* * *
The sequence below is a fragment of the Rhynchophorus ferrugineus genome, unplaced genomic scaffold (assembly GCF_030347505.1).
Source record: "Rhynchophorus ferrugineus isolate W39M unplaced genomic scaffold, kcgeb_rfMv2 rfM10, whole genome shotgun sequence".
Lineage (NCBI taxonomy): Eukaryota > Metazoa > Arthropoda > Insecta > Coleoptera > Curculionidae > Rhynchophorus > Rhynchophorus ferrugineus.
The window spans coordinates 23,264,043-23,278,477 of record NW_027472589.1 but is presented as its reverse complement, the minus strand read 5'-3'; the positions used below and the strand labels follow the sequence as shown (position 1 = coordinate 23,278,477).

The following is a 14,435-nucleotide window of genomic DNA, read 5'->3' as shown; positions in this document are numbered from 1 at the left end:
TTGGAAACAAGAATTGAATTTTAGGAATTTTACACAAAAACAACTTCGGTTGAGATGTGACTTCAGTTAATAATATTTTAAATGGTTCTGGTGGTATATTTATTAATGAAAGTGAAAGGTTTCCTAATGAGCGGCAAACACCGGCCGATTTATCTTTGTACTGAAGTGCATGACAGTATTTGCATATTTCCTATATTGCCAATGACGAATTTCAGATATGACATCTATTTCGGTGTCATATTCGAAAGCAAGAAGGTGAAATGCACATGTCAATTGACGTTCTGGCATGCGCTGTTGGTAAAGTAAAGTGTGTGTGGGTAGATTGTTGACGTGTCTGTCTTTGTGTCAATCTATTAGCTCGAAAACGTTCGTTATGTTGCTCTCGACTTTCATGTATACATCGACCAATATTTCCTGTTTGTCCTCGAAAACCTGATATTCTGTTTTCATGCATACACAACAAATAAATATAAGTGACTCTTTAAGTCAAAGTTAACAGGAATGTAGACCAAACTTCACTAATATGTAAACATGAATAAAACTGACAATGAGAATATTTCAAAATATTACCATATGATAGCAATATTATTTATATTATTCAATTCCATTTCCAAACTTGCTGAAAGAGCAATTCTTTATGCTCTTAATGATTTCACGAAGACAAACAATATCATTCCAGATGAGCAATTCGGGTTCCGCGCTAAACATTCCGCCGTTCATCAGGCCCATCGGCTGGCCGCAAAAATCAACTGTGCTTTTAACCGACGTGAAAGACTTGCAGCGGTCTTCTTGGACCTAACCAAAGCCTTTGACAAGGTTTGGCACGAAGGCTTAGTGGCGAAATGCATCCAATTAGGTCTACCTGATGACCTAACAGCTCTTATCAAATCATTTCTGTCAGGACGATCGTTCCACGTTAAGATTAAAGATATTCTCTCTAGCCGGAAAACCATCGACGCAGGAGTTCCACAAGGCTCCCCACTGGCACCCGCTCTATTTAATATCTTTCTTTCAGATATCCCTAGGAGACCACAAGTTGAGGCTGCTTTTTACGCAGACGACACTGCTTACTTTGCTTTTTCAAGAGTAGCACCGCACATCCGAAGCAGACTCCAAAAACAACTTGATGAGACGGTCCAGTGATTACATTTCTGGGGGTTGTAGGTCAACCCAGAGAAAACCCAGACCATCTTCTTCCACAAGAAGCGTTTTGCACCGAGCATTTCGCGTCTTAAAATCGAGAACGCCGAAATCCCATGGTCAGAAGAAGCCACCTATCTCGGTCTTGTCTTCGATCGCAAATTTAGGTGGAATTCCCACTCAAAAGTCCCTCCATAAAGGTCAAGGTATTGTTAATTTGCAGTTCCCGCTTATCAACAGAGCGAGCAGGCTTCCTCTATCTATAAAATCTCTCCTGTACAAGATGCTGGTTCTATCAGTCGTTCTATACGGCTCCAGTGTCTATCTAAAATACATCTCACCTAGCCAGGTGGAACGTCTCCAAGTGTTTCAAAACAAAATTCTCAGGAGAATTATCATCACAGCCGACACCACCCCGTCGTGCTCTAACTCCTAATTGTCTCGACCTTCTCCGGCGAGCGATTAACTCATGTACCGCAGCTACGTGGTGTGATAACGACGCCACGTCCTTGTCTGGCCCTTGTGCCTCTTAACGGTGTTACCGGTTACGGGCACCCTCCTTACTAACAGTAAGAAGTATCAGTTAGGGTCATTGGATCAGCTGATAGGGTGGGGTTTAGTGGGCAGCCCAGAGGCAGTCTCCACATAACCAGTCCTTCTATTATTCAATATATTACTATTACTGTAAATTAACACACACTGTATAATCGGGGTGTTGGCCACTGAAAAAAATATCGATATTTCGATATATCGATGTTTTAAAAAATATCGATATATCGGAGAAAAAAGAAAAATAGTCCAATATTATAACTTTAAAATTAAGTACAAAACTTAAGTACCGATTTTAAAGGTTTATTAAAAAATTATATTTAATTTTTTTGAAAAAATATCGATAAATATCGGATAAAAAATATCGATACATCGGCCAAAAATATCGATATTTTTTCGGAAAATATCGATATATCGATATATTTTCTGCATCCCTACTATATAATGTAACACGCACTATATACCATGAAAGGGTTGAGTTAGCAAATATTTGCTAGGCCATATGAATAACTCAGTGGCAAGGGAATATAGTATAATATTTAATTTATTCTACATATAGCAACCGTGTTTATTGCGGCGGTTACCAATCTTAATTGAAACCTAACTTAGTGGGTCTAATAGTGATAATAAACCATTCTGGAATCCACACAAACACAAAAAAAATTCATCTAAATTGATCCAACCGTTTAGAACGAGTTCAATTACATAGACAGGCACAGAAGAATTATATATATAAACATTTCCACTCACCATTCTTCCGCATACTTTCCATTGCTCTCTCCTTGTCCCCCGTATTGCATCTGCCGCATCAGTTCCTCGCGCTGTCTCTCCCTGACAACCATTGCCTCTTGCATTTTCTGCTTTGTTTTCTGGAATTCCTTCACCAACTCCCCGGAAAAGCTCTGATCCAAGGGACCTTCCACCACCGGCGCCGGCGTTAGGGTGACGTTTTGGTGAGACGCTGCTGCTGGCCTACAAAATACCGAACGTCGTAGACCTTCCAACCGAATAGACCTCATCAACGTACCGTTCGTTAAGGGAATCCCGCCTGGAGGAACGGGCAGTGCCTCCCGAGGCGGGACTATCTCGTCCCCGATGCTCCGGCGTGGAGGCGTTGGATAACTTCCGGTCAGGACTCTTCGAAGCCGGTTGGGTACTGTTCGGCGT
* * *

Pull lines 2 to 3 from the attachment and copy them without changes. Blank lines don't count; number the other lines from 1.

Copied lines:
Source record: "Rhynchophorus ferrugineus isolate W39M unplaced genomic scaffold, kcgeb_rfMv2 rfM10, whole genome shotgun sequence".
Lineage (NCBI taxonomy): Eukaryota > Metazoa > Arthropoda > Insecta > Coleoptera > Curculionidae > Rhynchophorus > Rhynchophorus ferrugineus.